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    illegal if (1) their purpose or effect is to create an unreasonable restraint of trade, or (2) they constitute a per se violation of the statute. See Times-Picayune Publishing Co. v. United States, 345 U.S. 594, 614, 73 S.Ct. 872, 883, 97 L.Ed. 1277 (1953). Cayman made no attempt to establish that United's practice unreasonably restrains trade. Consequently, the sufficiency of Cayman's complaint depends on one of two determinations: (1) whether it has succeeded in stating a claim of per se illegality in accordance with prior precedent, 3 or (2) whether this court concludes that United's "practice facially appears to be one that would always or almost always tend to restrict competition and decrease output" in order to justify finding a new type of per se violation. Broadcast Music, Inc. v. CBS, 441 U.S. 1, 19-20, 99 S.Ct. 1551, 1562, 60 L.Ed.2d 1 (1979).

    1. Vertical price-fixing.

    In order for a complaint to adequately state a vertical price-fixing violation (AKA "resale price maintenance"), plaintiff must allege at least some facts which would support an inference that the parties have agreed that one will set the price at which the other will resell the product or service to third parties. See Albrecht, 390 U.S. at 149, 88 S.Ct. at 871; Sitkin Smelting & Ref. Co. v. FMC Corp., 575 F.2d 440, 446 (3d Cir.), cert. denied, 439 U.S. 866, 99 S.Ct. 191, 58 L.Ed.2d 176 (1978) (violation is "agreement to fix the price to be charged in transactions with third parties, not between the contracting parties themselves"). The critical determination is whether the agreement deprives a trader of the ability to exercise its own judgment in "making independent pricing decisions." World of Sleep, Inc. v. La-Z-Boy Chair Co., 756 F.2d 1467, 1476 (10th Cir.), cert. denied, 474 U.S. 823, 106 S.Ct. 77, 88 L.Ed.2d 63 (1985) (quoting Monsanto Co. v. Spray-Rite Serv. Corp., 465 U.S. 752, 762, 104 S.Ct. 1464, 1470, 79 L.Ed.2d 775 (1984)).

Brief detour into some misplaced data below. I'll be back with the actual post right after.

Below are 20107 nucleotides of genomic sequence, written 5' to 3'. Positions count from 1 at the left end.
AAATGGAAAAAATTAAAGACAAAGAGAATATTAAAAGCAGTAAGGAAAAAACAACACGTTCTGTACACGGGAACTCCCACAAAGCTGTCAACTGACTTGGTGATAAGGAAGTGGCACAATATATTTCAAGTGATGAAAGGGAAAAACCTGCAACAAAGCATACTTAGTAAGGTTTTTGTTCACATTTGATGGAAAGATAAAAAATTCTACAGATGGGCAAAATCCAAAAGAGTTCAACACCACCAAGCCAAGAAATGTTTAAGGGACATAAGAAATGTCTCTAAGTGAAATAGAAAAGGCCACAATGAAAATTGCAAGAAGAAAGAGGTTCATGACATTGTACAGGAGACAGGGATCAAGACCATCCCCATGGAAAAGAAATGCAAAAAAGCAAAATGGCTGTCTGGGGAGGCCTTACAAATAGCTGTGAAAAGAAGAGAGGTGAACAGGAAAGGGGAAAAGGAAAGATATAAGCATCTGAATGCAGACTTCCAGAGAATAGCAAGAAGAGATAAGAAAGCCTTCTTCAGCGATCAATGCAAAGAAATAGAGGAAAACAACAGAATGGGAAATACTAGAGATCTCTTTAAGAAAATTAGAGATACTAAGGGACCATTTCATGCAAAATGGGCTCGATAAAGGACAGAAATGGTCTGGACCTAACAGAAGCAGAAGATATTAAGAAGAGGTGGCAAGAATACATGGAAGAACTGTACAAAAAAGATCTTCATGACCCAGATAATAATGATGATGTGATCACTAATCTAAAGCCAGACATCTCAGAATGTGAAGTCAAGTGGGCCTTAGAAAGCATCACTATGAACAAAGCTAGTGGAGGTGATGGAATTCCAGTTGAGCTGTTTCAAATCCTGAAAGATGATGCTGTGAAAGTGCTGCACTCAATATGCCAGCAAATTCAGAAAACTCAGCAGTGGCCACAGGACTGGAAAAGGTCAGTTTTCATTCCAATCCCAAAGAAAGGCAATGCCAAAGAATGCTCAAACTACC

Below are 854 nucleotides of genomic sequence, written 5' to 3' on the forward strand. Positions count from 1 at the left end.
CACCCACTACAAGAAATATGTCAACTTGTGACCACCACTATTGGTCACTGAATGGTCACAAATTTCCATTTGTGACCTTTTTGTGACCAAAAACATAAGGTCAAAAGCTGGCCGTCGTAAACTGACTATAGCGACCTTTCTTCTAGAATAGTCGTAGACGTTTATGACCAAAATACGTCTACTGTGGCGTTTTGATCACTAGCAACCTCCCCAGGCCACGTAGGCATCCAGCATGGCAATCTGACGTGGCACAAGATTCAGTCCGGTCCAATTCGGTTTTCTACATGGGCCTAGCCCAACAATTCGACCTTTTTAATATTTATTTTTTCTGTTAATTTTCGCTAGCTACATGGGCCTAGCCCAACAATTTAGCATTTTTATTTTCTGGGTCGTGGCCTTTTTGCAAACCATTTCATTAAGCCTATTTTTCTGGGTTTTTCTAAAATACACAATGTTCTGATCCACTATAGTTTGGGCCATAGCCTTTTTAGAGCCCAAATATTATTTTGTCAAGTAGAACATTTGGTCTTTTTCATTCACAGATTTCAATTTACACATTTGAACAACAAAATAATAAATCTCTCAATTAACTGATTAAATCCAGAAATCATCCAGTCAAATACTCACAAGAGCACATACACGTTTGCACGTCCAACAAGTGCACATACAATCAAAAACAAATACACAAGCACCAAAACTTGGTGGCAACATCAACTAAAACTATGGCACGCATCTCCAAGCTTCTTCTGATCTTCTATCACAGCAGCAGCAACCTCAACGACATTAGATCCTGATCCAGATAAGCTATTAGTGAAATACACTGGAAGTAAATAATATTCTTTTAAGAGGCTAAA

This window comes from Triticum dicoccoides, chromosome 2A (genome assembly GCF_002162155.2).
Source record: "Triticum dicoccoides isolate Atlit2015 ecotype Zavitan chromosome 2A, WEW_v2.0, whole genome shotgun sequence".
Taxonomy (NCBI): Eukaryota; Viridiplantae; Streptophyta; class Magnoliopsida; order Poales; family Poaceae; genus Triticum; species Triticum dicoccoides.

At best, Cayman alleged that United endeavored to coerce sellers (including Cayman) to accept lower than contract prices by systematically refusing to honor contractual "take-or-pay" clauses and by purchasing natural gas from Canadian suppliers. The district court noted that Cayman made no allegation that United was restricting resale prices to consumers, only that United attempted to fix the price stated in the gas purchase contract. We conclude that these allegations state a claim for breach of contract, but are insufficient to state a claim of vertical price-fixing. The district court correctly refused to transform a state breach of contract claim into a per se violation of federal antitrust laws.

    Not only is there no per se violation under existing precedent, we hold that this case does not warrant the extension of per se illegality to United's alleged activities. The test for determining whether an alleged business practice not previously...